Mindfulness meditation reduces loneliness, benefits immune system

August 14, 2012

Many elderly people spend their last years alone. Spouses pass and children scatter. But being lonely is much more than a silent house and a lack of companionship. Over time, loneliness not only takes a toll on the psyche but can have a serious physical impact as well.

Feeling lonely has been linked to an increased risk of heart disease, Alzheimer's disease, depression and even premature death. Developing effective treatments to reduce loneliness in older adults is essential, but previous treatment efforts have had limited success.

What to do? Researchers at UCLA now report that a simple meditation program lasting just eight weeks reduced loneliness in . Further, knowing that loneliness is associated with an increase in the activity of inflammation-related genes that can promote a variety of diseases, the researchers examined and found that this same form of meditation significantly reduced expression of inflammatory genes.

In the current online edition of the journal Brain, Behavior and Immunity, senior study author Steve Cole, a UCLA professor of medicine and psychiatry and a member of the Norman Cousins Center for at UCLA, and colleagues report that the two-month program of mindfulness-based (MBSR), which teaches the mind to simply be attentive to the present and not dwell in the past or project into the future, successfully reduced the feelings of loneliness.

Remarkably, the researchers said, MBSR also altered the genes and of inflammation, including the inflammatory marker (CRP) and a group of genes regulated by the transcription factor NF-kB. CRP is a potent risk factor for heart disease, and NF-kB is a molecular signal that activates inflammation.

Inflammation is a natural component of the immune system and can help fight a wide variety of bodily insults, ranging from infections to a whack by a hammer. But is now known to be a primary player in the pathology of many diseases and psychological disorders.

"Our work presents the first evidence showing that a psychological intervention that decreases loneliness also reduces pro-inflammatory gene expression," Cole said. "If this is borne out by further research, MBSR could be a valuable tool to improve the quality of life for many elderly."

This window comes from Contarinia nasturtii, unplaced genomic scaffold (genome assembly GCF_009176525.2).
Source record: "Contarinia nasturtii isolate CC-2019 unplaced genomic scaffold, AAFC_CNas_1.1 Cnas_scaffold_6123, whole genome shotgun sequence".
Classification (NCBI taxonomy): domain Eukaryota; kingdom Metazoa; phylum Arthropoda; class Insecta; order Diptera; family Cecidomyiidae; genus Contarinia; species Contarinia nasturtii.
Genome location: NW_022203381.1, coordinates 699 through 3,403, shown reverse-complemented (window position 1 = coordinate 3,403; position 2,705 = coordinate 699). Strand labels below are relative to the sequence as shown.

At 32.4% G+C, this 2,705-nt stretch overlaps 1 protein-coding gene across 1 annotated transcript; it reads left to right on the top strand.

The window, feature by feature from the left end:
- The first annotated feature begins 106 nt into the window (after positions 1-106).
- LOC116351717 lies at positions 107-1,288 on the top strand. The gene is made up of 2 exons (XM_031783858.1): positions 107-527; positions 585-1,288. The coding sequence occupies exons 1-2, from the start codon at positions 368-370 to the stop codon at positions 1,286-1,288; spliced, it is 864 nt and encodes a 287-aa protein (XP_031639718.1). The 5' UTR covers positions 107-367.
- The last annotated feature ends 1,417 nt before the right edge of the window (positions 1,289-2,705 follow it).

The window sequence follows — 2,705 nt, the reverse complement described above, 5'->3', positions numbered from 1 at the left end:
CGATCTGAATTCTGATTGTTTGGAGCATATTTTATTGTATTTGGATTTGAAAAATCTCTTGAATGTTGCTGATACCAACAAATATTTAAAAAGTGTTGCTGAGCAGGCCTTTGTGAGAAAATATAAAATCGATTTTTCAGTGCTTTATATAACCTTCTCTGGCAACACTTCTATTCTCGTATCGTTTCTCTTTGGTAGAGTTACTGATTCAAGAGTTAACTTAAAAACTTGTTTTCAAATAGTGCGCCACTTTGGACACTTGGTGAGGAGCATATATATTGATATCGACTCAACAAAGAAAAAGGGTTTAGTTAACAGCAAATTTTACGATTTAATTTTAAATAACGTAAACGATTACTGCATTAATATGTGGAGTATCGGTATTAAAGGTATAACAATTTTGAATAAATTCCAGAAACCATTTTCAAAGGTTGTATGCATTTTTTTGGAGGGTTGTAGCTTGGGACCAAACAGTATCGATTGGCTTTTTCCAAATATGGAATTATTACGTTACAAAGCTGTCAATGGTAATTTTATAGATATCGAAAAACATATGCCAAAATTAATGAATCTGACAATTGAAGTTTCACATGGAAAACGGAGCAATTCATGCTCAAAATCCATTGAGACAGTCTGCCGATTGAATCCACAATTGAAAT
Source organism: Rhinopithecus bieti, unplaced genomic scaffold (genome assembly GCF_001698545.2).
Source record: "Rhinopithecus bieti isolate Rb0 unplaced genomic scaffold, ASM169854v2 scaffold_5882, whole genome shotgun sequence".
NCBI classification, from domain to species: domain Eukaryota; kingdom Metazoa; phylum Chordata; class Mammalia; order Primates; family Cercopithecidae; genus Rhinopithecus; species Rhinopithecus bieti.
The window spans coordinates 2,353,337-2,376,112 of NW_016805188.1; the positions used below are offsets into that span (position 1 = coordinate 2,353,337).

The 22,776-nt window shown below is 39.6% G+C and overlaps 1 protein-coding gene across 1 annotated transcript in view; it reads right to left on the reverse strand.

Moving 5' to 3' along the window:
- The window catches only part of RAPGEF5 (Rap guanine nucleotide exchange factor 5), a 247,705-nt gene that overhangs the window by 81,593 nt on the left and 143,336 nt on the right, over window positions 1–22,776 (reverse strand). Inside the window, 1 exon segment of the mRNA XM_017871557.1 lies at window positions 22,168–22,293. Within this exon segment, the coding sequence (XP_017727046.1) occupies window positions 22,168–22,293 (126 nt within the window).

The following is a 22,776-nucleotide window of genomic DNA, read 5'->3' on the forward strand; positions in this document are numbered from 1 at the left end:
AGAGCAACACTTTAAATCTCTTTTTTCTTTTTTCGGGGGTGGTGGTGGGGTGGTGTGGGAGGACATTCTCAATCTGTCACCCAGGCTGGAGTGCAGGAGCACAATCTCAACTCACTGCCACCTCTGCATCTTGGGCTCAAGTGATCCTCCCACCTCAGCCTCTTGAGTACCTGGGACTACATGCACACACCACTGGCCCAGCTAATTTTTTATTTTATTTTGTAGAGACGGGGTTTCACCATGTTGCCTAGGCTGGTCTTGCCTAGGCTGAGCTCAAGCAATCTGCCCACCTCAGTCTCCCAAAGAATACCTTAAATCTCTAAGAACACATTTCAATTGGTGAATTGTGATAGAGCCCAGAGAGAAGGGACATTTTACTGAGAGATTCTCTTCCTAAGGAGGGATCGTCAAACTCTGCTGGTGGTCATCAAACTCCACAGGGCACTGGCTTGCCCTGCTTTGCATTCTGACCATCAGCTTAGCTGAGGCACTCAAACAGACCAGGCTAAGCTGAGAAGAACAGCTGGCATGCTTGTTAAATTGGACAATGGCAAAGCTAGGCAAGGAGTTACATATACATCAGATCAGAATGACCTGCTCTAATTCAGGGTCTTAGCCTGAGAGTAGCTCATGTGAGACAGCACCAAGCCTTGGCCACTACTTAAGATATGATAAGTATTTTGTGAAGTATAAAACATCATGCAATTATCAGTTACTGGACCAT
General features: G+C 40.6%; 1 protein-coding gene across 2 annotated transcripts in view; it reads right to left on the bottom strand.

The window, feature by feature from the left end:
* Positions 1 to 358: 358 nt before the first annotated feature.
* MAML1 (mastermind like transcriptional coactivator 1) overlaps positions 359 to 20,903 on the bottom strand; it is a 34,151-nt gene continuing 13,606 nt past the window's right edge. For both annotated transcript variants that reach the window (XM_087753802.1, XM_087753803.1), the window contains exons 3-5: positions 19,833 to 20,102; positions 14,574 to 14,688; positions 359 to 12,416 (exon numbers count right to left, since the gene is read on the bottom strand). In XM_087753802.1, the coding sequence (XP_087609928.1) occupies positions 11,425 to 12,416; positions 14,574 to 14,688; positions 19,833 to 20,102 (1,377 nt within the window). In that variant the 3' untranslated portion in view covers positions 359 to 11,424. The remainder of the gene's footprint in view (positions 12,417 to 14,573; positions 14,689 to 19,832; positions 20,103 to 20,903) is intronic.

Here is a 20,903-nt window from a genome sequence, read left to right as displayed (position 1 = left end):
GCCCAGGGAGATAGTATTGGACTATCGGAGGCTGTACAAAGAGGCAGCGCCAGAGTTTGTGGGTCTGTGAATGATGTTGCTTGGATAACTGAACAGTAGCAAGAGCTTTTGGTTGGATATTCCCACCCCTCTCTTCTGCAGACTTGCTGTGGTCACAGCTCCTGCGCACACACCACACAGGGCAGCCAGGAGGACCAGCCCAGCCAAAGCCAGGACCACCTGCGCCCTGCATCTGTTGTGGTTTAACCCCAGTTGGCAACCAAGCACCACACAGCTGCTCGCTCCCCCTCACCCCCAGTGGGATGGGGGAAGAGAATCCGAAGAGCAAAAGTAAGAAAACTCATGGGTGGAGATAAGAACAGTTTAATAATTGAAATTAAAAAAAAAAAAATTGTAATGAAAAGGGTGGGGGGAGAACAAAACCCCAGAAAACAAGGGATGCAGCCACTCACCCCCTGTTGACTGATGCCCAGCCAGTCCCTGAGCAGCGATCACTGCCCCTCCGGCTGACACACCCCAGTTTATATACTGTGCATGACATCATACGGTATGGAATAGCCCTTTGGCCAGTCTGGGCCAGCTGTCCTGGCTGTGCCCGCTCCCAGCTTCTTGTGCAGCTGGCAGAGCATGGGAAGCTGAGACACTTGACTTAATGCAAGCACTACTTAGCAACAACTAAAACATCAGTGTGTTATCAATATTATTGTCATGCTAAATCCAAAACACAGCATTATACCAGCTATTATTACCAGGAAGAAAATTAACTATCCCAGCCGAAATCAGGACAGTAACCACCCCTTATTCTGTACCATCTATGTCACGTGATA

In the study, 40 adults between the ages of 55 and 85 were randomly assigned to either a mindfulness meditation group or a control group that did not meditate. All the participants were assessed at the beginning and the end of the study using an established loneliness scale. Blood samples were also collected at the beginning and end to measure gene expression and levels of inflammation.

The meditators attended weekly two-hour meetings in which they learned the techniques of mindfulness, including awareness and breathing techniques. They also practiced for 30 minutes each day at home and attended a single daylong retreat.

These MBSR participants self-reported a reduced sense of loneliness, while their blood tests showed a significant decrease in the expression of inflammation-related genes.

"While this was a small sample, the results were very encouraging," said Dr. Michael Irwin, a professor of psychiatry at the Semel Institute for Neuroscience and Human Behavior at UCLA and director of the Cousins Center. "It adds to a growing body of research that is showing the positive benefits of a variety of meditative techniques, including tai chi and yoga."

Just last month, for example, Dr. Helen Lavretsky, a UCLA professor of psychiatry and a Cousins Center member, published a study showing that a form of yogic involving chanting also reduced inflammatory gene expression, as well as stress levels, among individuals who care for patients with Alzheimer's disease.

"These studies begin to move us beyond simply connecting the mind and genome, and identify simple practices that an individual can harness to improve human health," Irwin said.

Explore further: Mindfulness meditation reduces loneliness in older adults: study

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charles_francis_9634
not rated yet Sep 05, 2012
Interesting article. As adults grow older, there is a tendency for them to become more isolated from their families and society. In general, it's because their children become very busy with their own families and careers, and the parents have neglected developing their own social networks.

To make matters worse, studies have shown that loneliness is contagious. Lonely people tend to spread loneliness by pushing other people away, instead of engaging them. Lonely people are generally more fearful, so meeting new people involves greater risk from their perspective.

It is not surprising that mindfulness meditation alleviates loneliness. Most of the people I know who meditate regularly are more sociable and outgoing. What I would add is that writing meditation has a more immediate impact than sitting meditation, in helping people develop the social skills necessary to avert loneliness.

Charles A. Francis
The Mindfulness Meditation Institute

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